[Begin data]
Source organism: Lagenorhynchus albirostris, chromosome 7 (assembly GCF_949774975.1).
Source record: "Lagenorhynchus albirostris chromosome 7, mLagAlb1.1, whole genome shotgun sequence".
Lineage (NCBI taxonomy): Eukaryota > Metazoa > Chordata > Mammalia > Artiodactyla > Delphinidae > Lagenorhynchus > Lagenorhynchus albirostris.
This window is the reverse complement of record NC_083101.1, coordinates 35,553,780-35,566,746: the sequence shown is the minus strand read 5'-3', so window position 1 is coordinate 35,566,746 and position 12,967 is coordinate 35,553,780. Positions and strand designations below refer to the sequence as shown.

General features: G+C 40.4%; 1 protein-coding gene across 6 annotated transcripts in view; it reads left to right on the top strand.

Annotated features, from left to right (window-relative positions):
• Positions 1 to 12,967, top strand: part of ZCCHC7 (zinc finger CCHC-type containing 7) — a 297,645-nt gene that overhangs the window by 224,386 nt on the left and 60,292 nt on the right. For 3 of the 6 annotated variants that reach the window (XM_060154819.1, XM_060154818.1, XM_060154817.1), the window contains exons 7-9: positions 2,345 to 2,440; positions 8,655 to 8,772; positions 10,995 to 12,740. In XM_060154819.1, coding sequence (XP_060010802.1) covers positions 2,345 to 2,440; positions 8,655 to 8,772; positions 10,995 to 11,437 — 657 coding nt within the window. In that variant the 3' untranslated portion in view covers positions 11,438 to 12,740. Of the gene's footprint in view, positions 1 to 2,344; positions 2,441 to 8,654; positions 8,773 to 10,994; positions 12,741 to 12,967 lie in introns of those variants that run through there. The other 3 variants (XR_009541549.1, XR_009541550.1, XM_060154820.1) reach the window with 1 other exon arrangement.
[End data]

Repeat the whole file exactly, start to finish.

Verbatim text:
Source organism: Lagenorhynchus albirostris, chromosome 7 (assembly GCF_949774975.1).
Source record: "Lagenorhynchus albirostris chromosome 7, mLagAlb1.1, whole genome shotgun sequence".
Lineage (NCBI taxonomy): Eukaryota > Metazoa > Chordata > Mammalia > Artiodactyla > Delphinidae > Lagenorhynchus > Lagenorhynchus albirostris.
This window is the reverse complement of record NC_083101.1, coordinates 35,553,780-35,566,746: the sequence shown is the minus strand read 5'-3', so window position 1 is coordinate 35,566,746 and position 12,967 is coordinate 35,553,780. Positions and strand designations below refer to the sequence as shown.

General features: G+C 40.4%; 1 protein-coding gene across 6 annotated transcripts in view; it reads left to right on the top strand.

Annotated features, from left to right (window-relative positions):
• Positions 1 to 12,967, top strand: part of ZCCHC7 (zinc finger CCHC-type containing 7) — a 297,645-nt gene that overhangs the window by 224,386 nt on the left and 60,292 nt on the right. For 3 of the 6 annotated variants that reach the window (XM_060154819.1, XM_060154818.1, XM_060154817.1), the window contains exons 7-9: positions 2,345 to 2,440; positions 8,655 to 8,772; positions 10,995 to 12,740. In XM_060154819.1, coding sequence (XP_060010802.1) covers positions 2,345 to 2,440; positions 8,655 to 8,772; positions 10,995 to 11,437 — 657 coding nt within the window. In that variant the 3' untranslated portion in view covers positions 11,438 to 12,740. Of the gene's footprint in view, positions 1 to 2,344; positions 2,441 to 8,654; positions 8,773 to 10,994; positions 12,741 to 12,967 lie in introns of those variants that run through there. The other 3 variants (XR_009541549.1, XR_009541550.1, XM_060154820.1) reach the window with 1 other exon arrangement.